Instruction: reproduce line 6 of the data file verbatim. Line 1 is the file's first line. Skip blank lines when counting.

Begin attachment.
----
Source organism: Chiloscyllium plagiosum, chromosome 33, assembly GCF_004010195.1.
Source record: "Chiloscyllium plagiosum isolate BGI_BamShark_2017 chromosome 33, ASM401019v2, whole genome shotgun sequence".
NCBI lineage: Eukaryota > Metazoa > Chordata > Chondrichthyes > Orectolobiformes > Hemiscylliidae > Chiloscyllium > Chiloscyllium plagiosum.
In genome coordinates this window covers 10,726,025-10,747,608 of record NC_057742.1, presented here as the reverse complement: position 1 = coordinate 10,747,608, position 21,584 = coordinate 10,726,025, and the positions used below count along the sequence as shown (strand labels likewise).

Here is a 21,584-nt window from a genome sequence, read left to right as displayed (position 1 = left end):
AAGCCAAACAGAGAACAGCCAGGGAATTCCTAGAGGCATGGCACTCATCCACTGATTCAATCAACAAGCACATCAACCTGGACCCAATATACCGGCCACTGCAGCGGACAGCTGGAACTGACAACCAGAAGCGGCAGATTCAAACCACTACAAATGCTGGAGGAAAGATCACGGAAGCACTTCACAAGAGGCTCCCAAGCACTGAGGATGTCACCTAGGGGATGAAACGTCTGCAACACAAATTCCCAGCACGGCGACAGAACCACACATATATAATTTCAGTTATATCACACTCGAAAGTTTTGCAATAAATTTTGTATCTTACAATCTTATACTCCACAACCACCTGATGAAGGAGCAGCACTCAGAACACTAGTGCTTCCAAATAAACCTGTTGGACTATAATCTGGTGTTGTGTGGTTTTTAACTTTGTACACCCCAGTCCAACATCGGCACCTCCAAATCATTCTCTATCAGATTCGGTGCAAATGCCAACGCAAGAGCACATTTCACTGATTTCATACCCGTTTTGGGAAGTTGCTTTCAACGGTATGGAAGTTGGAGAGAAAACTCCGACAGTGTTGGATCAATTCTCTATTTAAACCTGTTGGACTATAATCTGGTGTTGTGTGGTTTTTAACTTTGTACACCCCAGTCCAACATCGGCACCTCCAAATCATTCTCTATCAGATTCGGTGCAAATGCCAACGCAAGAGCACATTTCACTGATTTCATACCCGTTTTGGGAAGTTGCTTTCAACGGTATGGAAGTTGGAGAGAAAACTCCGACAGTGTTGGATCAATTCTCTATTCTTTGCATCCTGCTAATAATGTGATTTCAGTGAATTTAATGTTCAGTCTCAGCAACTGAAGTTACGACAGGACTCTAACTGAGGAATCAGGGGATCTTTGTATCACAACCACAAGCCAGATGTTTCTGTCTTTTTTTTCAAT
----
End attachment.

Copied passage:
AAGCCAAACAGAGAACAGCCAGGGAATTCCTAGAGGCATGGCACTCATCCACTGATTCAATCAACAAGCACATCAACCTGGACCCAATATACCGGCCACTGCAGCGGACAGCTGGAACTGACAACCAGAAGCGGCAGATTCAAACCACTACAAATGCTGGAGGAAAGATCACGGAAGCACTTCACAAGAGGCTCCCAAGCACTGAGGATGTCACCTAGGGGATGAAACGTCTGCAACACAAATTCCCAGCACGGCGACAGAACCACACATATATAATTTCAGTTATATCACACTCGAAAGTTTTGCAATAAATTTTGTATCTTACAATCTTATACTCCACAACCACCTGATGAAGGAGCAGCACTCAGAACACTAGTGCTTCCAAATAAACCTGTTGGACTATAATCTGGTGTTGTGTGGTTTTTAACTTTGTACACCCCAGTCCAACATCGGCACCTCCAAATCATTCTCTATCAGATTCGGTGCAAATGCCAACGCAAGAGCACATTTCACTGATTTCATACCCGTTTTGGGAAGTTGCTTTCAACGGTATGGAAGTTGGAGAGAAAACTCCGACAGTGTTGGATCAATTCTCTATTTAAACCTGTTGGACTATAATCTGGTGTTGTGTGGTTTTTAACTTTGTACACCCCAGTCCAACATCGGCACCTCCAAATCATTCTCTATCAGATTCGGTGCAAATGCCAACGCAAGAGCACATTTCACTGATTTCATACCCGTTTTGGGAAGTTGCTTTCAACGGTATGGAAGTTGGAGAGAAAACTCCGACAGTGTTGGATCAATTCTCTATTCTTTGCATCCTGCTAATAATGTGATTTCAGTGAATTTAATGTTCAGTCTCAGCAACTGAAGTTACGACAGGACTCTAACTGAGGAATCAGGGGATCTTTGTATCACAACCACAAGCCAGATGTTTCTGTCTTTTTTTTCAAT